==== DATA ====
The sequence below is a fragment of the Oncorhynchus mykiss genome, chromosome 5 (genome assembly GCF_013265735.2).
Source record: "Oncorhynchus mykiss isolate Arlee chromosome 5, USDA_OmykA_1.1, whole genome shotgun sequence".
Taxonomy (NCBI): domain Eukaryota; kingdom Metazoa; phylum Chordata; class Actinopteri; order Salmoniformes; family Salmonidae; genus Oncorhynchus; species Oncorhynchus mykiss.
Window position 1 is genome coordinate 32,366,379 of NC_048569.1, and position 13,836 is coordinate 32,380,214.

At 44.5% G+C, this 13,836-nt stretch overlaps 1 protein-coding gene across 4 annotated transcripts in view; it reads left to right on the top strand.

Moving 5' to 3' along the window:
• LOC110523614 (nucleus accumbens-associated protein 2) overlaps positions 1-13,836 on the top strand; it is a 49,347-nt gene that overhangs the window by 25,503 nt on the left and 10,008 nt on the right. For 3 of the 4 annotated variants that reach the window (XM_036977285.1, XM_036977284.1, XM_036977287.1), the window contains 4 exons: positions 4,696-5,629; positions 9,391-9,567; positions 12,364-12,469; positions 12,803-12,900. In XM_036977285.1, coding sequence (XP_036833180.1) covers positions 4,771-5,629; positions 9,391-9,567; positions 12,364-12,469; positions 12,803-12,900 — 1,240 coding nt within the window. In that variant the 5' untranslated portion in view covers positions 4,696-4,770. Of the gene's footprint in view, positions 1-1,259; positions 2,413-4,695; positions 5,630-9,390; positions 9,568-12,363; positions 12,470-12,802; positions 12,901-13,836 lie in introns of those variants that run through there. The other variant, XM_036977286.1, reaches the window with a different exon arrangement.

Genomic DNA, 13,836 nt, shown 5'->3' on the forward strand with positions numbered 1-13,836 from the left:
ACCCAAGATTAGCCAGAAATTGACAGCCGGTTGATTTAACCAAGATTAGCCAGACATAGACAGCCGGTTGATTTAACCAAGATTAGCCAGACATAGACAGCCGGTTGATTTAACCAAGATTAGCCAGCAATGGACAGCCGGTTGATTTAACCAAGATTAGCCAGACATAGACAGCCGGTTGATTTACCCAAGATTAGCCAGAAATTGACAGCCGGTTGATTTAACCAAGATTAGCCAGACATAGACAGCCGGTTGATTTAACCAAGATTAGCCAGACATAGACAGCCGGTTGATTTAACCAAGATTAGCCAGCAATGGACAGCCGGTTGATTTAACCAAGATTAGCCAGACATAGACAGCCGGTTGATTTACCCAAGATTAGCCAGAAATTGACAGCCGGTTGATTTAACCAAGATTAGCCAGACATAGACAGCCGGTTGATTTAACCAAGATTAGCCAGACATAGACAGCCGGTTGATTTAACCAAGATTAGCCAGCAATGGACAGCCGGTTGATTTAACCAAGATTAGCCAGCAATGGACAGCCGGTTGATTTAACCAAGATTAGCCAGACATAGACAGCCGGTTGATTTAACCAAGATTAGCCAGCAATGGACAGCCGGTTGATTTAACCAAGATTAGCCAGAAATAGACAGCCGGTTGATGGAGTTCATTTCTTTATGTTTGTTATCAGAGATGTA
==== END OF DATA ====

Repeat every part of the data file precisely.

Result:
The sequence below is a fragment of the Oncorhynchus mykiss genome, chromosome 5 (genome assembly GCF_013265735.2).
Source record: "Oncorhynchus mykiss isolate Arlee chromosome 5, USDA_OmykA_1.1, whole genome shotgun sequence".
Taxonomy (NCBI): domain Eukaryota; kingdom Metazoa; phylum Chordata; class Actinopteri; order Salmoniformes; family Salmonidae; genus Oncorhynchus; species Oncorhynchus mykiss.
Window position 1 is genome coordinate 32,366,379 of NC_048569.1, and position 13,836 is coordinate 32,380,214.

At 44.5% G+C, this 13,836-nt stretch overlaps 1 protein-coding gene across 4 annotated transcripts in view; it reads left to right on the top strand.

Moving 5' to 3' along the window:
• LOC110523614 (nucleus accumbens-associated protein 2) overlaps positions 1-13,836 on the top strand; it is a 49,347-nt gene that overhangs the window by 25,503 nt on the left and 10,008 nt on the right. For 3 of the 4 annotated variants that reach the window (XM_036977285.1, XM_036977284.1, XM_036977287.1), the window contains 4 exons: positions 4,696-5,629; positions 9,391-9,567; positions 12,364-12,469; positions 12,803-12,900. In XM_036977285.1, coding sequence (XP_036833180.1) covers positions 4,771-5,629; positions 9,391-9,567; positions 12,364-12,469; positions 12,803-12,900 — 1,240 coding nt within the window. In that variant the 5' untranslated portion in view covers positions 4,696-4,770. Of the gene's footprint in view, positions 1-1,259; positions 2,413-4,695; positions 5,630-9,390; positions 9,568-12,363; positions 12,470-12,802; positions 12,901-13,836 lie in introns of those variants that run through there. The other variant, XM_036977286.1, reaches the window with a different exon arrangement.

Genomic DNA, 13,836 nt, shown 5'->3' on the forward strand with positions numbered 1-13,836 from the left:
ACCCAAGATTAGCCAGAAATTGACAGCCGGTTGATTTAACCAAGATTAGCCAGACATAGACAGCCGGTTGATTTAACCAAGATTAGCCAGACATAGACAGCCGGTTGATTTAACCAAGATTAGCCAGCAATGGACAGCCGGTTGATTTAACCAAGATTAGCCAGACATAGACAGCCGGTTGATTTACCCAAGATTAGCCAGAAATTGACAGCCGGTTGATTTAACCAAGATTAGCCAGACATAGACAGCCGGTTGATTTAACCAAGATTAGCCAGACATAGACAGCCGGTTGATTTAACCAAGATTAGCCAGCAATGGACAGCCGGTTGATTTAACCAAGATTAGCCAGACATAGACAGCCGGTTGATTTACCCAAGATTAGCCAGAAATTGACAGCCGGTTGATTTAACCAAGATTAGCCAGACATAGACAGCCGGTTGATTTAACCAAGATTAGCCAGACATAGACAGCCGGTTGATTTAACCAAGATTAGCCAGCAATGGACAGCCGGTTGATTTAACCAAGATTAGCCAGCAATGGACAGCCGGTTGATTTAACCAAGATTAGCCAGACATAGACAGCCGGTTGATTTAACCAAGATTAGCCAGCAATGGACAGCCGGTTGATTTAACCAAGATTAGCCAGAAATAGACAGCCGGTTGATGGAGTTCATTTCTTTATGTTTGTTATCAGAGATGTA